The African Family Between Tradition And Modernity.
This book chapter studies the African family as being caught between tradition and modernity. The African family is a social unit with norms and beliefs and an economic unit for the survival of its members. Families include a wide net of members that can include brothers, sisters, unborn children, and departed relatives. Households are the smallest unit of the family and include parents and children. One or more households comprise a village or compound. Communities hold ceremonies and have recognized elders or leaders who perform the ceremonial rites; however, tribal identities are fading. The African family is changing due to socioeconomic factors. Young members must assimilate new religions, science, politics, technology, and modern market economies. Better health care is yielding larger populations. Modernization has created new situations unknown in traditional lifestyles. Youth are poised between the traditional solidarity which supplied land, customs, ethics, rites of passage, a burial place upon death, customary law, religious participation, and ethnic identity; and modern lives of economic activity, education, transport, communication, and political debate. Modernization has brought problems of housing, employment, income, alcoholism, prostitution, and corruption. Families are asked to contribute to funding for schools, health care, and churches. A serious family problem is the necessity for men to work in towns, on plantations, or in mines away from the homestead. This chapter discusses the family and population size, the growth of family fertility rates, and the interactions and consequences of age distribution and birth spacing.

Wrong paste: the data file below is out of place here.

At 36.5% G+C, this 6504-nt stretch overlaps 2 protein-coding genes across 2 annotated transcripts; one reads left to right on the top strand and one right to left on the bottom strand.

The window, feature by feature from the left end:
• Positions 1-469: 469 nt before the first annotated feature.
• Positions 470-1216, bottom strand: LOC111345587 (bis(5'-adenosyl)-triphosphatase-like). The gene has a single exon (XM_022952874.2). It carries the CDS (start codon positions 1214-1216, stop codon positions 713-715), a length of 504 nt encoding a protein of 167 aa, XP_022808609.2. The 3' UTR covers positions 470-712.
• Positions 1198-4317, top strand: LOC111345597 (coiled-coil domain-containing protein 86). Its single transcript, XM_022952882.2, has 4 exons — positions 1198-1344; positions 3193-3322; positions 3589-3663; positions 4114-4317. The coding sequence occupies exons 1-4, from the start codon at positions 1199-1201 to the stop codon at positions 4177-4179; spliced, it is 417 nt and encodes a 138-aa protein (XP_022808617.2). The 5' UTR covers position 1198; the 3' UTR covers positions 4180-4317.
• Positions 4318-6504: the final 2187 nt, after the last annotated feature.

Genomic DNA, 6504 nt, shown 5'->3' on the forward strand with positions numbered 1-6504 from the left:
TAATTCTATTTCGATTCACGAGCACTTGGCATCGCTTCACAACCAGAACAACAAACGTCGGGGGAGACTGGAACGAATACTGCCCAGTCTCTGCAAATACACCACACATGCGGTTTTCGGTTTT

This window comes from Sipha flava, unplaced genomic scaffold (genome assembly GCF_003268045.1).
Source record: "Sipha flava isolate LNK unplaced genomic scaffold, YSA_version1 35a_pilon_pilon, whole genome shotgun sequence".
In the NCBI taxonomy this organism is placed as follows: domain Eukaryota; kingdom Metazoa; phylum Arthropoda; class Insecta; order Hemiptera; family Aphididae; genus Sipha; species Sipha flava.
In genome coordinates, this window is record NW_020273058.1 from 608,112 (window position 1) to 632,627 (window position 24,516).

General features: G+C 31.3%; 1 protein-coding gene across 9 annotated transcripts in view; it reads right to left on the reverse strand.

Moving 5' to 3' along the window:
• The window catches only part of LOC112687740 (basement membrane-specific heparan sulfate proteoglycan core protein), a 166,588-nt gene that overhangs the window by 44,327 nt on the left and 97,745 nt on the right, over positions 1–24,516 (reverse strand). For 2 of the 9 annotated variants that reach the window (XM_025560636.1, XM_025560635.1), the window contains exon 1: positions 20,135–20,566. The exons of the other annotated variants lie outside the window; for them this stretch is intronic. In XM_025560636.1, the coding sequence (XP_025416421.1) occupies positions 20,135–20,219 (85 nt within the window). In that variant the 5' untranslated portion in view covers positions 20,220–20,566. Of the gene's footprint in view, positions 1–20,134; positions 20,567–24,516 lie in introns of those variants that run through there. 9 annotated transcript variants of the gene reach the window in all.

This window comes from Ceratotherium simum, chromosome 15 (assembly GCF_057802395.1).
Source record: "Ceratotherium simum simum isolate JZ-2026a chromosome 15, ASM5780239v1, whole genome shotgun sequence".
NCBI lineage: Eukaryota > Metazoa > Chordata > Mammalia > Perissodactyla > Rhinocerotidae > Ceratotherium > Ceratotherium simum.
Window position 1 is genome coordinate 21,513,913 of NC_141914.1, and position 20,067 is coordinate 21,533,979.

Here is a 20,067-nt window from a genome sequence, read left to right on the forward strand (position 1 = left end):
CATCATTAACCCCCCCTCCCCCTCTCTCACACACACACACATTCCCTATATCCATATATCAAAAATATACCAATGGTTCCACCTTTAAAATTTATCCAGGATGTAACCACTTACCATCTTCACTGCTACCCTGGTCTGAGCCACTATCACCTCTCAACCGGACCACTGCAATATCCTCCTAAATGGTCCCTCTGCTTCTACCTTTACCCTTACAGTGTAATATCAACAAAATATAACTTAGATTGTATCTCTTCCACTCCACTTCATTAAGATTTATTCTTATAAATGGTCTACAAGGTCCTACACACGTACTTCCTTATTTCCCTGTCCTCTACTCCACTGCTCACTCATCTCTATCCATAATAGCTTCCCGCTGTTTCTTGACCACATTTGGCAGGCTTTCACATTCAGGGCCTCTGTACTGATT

CitationFamily, population and development in Africa, edited by Aderanti Adepoju. London, England, Zed Books, 1997. 60-77.
University of Nairobi